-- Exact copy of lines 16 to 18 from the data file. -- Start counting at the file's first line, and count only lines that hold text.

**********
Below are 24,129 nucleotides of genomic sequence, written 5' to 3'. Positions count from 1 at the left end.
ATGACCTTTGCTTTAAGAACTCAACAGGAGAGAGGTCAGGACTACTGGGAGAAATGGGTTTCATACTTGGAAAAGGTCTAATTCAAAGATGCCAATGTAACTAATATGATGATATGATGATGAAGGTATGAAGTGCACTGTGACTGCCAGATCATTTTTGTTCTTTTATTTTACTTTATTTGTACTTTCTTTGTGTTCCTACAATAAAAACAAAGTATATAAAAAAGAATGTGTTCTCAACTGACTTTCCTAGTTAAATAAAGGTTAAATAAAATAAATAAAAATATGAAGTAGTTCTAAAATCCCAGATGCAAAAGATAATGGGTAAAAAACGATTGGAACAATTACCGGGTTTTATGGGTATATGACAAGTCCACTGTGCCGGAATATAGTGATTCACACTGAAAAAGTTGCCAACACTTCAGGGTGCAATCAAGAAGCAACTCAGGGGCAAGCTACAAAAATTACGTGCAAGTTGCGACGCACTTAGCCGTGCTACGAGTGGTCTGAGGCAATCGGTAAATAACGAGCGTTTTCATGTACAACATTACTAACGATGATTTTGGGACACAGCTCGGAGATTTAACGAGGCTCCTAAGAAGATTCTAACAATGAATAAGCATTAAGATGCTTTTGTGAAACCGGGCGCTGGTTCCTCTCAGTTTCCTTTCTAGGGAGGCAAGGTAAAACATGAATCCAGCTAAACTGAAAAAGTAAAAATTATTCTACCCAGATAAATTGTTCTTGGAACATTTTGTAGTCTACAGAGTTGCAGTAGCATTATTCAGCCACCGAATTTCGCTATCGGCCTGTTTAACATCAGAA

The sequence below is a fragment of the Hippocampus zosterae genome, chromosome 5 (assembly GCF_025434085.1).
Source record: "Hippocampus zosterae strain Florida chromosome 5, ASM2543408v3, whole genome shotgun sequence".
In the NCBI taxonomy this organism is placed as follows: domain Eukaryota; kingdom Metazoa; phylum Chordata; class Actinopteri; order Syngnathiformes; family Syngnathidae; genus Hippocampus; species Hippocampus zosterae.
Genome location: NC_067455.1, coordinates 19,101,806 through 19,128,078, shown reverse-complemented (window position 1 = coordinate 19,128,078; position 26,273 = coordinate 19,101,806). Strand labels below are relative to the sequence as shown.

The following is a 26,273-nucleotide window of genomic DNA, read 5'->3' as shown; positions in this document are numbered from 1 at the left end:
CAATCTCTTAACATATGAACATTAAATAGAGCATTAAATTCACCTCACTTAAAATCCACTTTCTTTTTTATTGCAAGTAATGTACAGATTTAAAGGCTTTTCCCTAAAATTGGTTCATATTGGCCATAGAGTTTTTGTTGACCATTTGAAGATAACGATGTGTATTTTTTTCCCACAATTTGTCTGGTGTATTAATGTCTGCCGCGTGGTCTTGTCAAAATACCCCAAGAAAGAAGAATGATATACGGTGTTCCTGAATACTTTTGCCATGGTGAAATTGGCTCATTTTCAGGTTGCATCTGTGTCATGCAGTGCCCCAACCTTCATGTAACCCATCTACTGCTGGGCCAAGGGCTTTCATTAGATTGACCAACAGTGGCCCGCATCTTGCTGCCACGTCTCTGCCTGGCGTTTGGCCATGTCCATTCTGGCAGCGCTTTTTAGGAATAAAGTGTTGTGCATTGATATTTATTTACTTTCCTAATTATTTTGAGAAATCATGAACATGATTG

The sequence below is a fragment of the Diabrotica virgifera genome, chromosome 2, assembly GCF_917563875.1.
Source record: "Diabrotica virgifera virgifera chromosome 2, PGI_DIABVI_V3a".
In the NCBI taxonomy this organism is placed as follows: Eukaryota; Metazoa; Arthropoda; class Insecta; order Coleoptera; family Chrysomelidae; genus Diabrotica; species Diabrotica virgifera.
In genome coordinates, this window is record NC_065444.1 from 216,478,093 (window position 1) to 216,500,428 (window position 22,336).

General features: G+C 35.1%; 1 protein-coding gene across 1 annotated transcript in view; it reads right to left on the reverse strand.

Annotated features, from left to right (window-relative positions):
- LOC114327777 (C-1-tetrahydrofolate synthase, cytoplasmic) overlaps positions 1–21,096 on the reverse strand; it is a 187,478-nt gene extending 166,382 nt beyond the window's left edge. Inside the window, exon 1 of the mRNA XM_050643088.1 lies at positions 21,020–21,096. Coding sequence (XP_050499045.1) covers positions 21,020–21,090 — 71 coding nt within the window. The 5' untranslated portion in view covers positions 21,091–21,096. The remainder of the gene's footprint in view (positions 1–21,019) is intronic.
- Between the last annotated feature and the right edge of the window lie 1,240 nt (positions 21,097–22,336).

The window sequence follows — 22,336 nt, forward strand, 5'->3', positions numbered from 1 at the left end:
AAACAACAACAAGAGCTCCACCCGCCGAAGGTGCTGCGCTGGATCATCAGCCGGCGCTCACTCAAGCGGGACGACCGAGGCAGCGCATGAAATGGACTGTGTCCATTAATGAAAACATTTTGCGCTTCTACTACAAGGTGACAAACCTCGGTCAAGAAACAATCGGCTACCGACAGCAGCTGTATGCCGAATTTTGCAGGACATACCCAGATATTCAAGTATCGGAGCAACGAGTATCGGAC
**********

- Between the last annotated feature and the right edge of the window lie 1,240 nt (positions 21,097–22,336).

The window sequence follows — 22,336 nt, forward strand, 5'->3', positions numbered from 1 at the left end:
AAACAACAACAAGAGCTCCACCCGCCGAAGGTGCTGCGCTGGATCATCAGCCGGCGCTCACTCAAGCGGGACGACCGAGGCAGCGCATGAAATGGACTGTGTCCATTAATGAAAACATTTTGCGCTTCTACTACAAGGTGACAAACCTCGGTCAAGAAACAATCGGCTACCGACAGCAGCTGTATGCCGAATTTTGCAGGACATACCCAGATATTCAAGTATCGGAGCAACGAGTATCGGAC